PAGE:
Mandala Art: /D.I.Y Projects /DIY Mosaic - Preparations, Surfaces & Methods
/D.I.Y Projects /DIY Mosaic - Preparations, Surfaces & Methods

Preparations, Surfaces & Methods to Mosaic Art

Mosaics can be laid on to a variety of different surfaces, and, as long as the correct procedures are followed, they will be hardwearing and waterproof and have a professional-quality finish.

Traditional mosaics were laid on to a cement bed.  Now we can also mosaic on to all sorts of different surfaces, such as wood, old furniture, plaster, ceramic, terracotta or fiberglass.

Unless working with a sculptured form, you should work on to a flat, even surface for a professional-quality mosaic. Uneven surfaces should be sanded down.  If working on to cement, a new surface should be laid: self leveling cement is an easy option.

The base or surface should be rigid.  For example floorboards are flexible, and any mosaic laid on them will lift it there is movement.  So a thin layer of wood should be cut to fit and screwed in evenly to cover the entire surface.  Wood is a very good base, but if the mosaic is going outside or will come into contact with water, the wood must be exterior grade, such as marine ply.

The priming of surfaces is very important.

Most working surfaces, such as wood, concrete, terracotta urns, old furniture or plaster, are porous, so the surface must be sealed with diluted PVA (white) glue.  This greatly improves the sticking power of adhesive and makes the final mosaic more hardwearing and waterproof.  Before sealing, it is important to ensure that the surface is clean of all loose debris and hair.  Smooth surfaces, such as wood or fine plaster, should be scored with a sharp implement, such as plastics or existing tiles, a special two-part resin primer can be brushed on to provide a key.  It creates a surface to which an adhesive can easily attach.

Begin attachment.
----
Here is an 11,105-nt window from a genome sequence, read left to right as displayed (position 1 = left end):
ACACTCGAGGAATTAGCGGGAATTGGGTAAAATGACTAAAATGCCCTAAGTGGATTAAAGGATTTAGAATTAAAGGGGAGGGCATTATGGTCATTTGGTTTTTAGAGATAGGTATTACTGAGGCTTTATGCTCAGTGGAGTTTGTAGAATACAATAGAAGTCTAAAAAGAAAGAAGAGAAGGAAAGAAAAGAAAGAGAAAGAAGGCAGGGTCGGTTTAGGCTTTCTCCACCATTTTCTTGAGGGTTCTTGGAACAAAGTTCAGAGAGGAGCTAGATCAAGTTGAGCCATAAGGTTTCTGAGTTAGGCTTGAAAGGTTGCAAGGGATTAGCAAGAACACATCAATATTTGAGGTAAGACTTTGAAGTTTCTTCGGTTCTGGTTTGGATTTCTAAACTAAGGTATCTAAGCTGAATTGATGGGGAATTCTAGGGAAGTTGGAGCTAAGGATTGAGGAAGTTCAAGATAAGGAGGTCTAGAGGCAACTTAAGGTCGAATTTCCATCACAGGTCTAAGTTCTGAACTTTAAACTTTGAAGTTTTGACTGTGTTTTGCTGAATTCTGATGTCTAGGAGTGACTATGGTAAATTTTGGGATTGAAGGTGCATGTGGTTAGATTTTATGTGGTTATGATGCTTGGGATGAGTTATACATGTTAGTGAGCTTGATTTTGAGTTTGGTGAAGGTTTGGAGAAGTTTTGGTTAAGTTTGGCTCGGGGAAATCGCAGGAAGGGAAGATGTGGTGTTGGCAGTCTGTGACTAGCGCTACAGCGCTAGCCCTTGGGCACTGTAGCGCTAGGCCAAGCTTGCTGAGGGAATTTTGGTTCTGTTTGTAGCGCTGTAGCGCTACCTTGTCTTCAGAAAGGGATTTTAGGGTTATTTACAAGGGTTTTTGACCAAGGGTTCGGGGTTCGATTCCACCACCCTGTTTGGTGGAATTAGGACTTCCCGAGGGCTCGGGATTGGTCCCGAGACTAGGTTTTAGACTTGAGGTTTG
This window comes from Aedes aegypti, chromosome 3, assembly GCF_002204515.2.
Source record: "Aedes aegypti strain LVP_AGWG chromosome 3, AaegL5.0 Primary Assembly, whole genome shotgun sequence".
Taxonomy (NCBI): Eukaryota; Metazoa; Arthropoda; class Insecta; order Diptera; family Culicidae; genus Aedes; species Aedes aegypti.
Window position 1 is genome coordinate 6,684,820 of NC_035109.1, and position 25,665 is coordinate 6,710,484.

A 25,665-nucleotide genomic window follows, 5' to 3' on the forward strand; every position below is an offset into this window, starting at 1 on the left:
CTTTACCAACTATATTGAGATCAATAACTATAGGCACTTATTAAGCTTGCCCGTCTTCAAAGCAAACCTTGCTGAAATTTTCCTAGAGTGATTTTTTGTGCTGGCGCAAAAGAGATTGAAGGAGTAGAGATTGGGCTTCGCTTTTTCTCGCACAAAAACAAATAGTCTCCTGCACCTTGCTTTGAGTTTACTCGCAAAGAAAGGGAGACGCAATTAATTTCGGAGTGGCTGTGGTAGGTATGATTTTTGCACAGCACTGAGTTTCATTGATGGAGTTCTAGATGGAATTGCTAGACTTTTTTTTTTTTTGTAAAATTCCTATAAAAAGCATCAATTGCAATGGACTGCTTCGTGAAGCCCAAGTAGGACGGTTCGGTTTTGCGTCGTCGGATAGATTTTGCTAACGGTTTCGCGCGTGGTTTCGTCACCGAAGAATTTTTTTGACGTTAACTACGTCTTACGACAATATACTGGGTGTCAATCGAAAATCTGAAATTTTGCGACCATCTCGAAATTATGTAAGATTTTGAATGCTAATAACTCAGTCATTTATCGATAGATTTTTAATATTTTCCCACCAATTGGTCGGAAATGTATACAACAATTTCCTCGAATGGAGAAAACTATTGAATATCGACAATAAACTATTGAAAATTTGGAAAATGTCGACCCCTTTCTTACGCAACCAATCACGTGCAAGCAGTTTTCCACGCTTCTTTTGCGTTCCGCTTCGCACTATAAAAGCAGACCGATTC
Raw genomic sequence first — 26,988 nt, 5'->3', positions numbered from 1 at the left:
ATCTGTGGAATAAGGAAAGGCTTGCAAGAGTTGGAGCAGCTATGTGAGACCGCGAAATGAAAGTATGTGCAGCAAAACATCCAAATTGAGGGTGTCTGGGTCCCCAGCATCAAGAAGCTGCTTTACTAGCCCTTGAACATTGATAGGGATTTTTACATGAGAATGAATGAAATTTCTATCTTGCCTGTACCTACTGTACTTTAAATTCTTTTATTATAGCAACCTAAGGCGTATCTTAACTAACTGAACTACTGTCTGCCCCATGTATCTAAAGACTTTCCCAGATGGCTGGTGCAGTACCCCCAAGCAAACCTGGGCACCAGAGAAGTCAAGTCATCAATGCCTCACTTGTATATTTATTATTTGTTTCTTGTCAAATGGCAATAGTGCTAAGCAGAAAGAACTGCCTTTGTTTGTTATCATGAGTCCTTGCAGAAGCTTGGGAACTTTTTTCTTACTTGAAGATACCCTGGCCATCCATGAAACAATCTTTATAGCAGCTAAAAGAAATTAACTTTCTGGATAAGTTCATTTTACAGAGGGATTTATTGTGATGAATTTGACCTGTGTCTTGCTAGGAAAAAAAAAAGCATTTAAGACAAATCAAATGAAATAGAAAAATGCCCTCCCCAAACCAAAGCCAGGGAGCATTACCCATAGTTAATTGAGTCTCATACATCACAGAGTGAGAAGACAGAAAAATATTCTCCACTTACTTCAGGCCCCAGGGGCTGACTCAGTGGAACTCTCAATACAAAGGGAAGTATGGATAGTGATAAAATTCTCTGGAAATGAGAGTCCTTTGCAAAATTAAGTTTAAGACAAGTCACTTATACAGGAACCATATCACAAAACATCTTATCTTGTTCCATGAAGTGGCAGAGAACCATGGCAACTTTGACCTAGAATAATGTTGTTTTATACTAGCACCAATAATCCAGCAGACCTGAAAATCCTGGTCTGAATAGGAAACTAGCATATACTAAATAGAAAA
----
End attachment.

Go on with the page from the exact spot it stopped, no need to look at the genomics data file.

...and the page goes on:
Diluted PVA glue can also be used to coat terracotta pots in order to make them frost-resistant.

Fixing methods

Once the surface has been properly prepared, there are various ways to fix the tiles.  Choosing which technique to use depends partly on where the mosaic is situated and partly on personal preference.  The direct method involves placing the material straight on to the working surface.  The indirect method involves creating the mosaic off-site, then installing it.

The Direct and Indirect Methods

There are two basic methods for making a mosaic: the direct method and the indirect method.  The direct method is the most obvious technique.  The mosaic pieces are fixed directly in place onto the base, the right way up, then grouted.  It is a one-stop process, and what you see is what you get.

The indirect method, or reverse method involves constructing your mosaic upside down on a sheet of brown paper.  This is an interim measure that allows you to work on the mosaic in a comfortable position away from the final site.  The indirect method produces a smooth, level surface, particularly useful if your tesserae are of uneven depths.

Indirect Method

Step 1. Transfer your design in reverse onto brown paper using diluted water-soluble white glue (one part water one part glue).

Step 2. Spread a ready mixed cement based adhesive over the base of the mosaic’s final site then comb through with a 3mm (1/8”-inch) notched adhesive spreader. Try not to take too long over this, the adhesive can became tired and not behave properly.

Step 3. Place the papered mosaic carefully onto the bed of adhesive, and press it down thoroughly, using a small, flat board to help.

Step 4. Leave the adhesive to set completely, then dampen the paper using a sponge and warm water.  After a few minutes, carefully peel the paper off.  The exposed mosaic can then be grouted.  You may also consider pre-grouting the mosaic before it is set into the bed of adhesive.

    

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